PopSci's Augmented Reality Check: A Q&A With Editorial Director Mark Jannot
INBOX: You experimented with it on your July cover. What can you tell us about that experience?
JANNOT: Our July "Future of Energy" cover was the first-ever augmented-reality magazine cover. Someone in our marketing department had seen augmented reality demonstrated nearly a year earlier, and we'd been looking for a way to use it in the magazine ever since. (At Popular Science, we editors of course pride ourselves on being far out ahead of the curve on new technology and innovation—so I think it was a bit of a blow to editorial pride when one of my senior editors stumbled upon a video demonstration of the technology and e-mailed it around, getting an enthusiastic, awestruck reaction, only to discover that the marketing department had discovered it several months earlier.)
Because it was a marketing department initiative, and because it's not cheap to implement an augmented-reality feature, the obvious intention was to pitch it to an advertiser as a way to create a unique, high-impact unit. The perfect opportunity to do that, in way that would appeal to our readership on a genuine level, emerged in the Future of Energy issue. The cover image that my Creative Director, Sam Syed, developed with our regular cover illustrator, Nick Kaloterakis, was a photo-real depiction of a phalanx of mildly futuristic-looking wind turbines stretching across San Francisco Bay. Someone on the sales side saw that and remembered that GE had developed an augmented-reality piece in which a 3-dimensional turbine pops off of a 2-dimensional page (they'd debuted it in a Super Bowl ad). We made the connection with GE, sold them on the first-ever opportunity to have their unit popping off the magazine's cover, and repurposed the animation they'd already done to make it work in this context. One of my concerns was that every augmented-reality animation I'd seen required a big high-contrast black-and-white image to serve as the trigger. But we found a company called Metaio that had pioneered a way to use any image as the trigger—so we didn't have to change our cover art or junk it up in any way. The whole thing is very cool—once the turbine pops off the cover, you can even make the blades spin faster by blowing into the microphone on your computer. (Check it out for yourself at http://popsci.com/imagination.)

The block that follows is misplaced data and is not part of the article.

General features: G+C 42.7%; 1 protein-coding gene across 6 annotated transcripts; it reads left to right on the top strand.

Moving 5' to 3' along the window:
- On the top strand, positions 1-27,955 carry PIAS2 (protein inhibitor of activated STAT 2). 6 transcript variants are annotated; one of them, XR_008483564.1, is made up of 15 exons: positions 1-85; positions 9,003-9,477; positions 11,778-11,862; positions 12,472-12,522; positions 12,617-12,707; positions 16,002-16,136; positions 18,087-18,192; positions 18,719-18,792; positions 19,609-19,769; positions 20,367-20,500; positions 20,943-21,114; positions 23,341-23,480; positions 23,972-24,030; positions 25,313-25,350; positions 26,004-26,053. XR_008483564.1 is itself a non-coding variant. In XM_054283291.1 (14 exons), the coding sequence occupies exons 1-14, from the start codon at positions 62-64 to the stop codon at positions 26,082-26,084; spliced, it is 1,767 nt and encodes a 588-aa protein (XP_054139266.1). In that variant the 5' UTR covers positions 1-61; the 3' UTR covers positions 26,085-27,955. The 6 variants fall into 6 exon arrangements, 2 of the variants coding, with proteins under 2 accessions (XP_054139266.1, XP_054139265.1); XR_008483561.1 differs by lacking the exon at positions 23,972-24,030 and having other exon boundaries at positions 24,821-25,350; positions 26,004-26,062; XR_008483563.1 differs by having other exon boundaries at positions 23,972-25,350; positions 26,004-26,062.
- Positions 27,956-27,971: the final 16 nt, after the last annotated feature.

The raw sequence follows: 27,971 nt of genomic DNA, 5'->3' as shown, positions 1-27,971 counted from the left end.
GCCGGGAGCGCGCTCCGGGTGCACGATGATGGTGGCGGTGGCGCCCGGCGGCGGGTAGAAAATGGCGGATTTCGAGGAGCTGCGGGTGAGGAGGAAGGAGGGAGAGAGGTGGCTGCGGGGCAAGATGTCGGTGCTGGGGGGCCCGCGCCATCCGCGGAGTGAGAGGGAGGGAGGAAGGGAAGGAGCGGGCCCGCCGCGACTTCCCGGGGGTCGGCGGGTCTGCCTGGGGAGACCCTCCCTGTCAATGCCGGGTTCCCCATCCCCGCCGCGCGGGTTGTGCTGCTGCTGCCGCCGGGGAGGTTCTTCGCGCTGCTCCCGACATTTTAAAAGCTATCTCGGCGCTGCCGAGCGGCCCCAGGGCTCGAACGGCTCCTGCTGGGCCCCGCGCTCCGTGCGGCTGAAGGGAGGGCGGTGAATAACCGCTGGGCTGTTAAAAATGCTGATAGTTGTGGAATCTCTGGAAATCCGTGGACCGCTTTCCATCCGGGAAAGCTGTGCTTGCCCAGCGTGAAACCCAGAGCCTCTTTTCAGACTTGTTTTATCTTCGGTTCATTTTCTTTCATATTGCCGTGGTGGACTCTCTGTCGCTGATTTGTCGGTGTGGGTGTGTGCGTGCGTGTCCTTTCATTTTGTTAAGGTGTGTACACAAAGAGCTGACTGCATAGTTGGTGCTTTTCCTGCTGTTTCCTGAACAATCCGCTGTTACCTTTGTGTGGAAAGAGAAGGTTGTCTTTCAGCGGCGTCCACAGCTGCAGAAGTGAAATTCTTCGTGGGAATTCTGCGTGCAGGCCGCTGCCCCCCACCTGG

INBOX: What sort of response did you receive from your readership?
JANNOT: The readers absolutely loved it, as I anticipated they would. Our mission statement is "Popular Science is the ultimate guide to what's new and what's next. We deliver the future now." And that's really what our readers come to the magazine for—to see a first glimpse at dazzling new scientific breakthroughs and technologies. So it's squarely in the spirit of the magazine's mission to be the first to deliver this experience to our readers. Nearly 100,000 people went to the Web site and activated the 3-D augmented reality cover, and the comments we received were overwhelmingly favorable.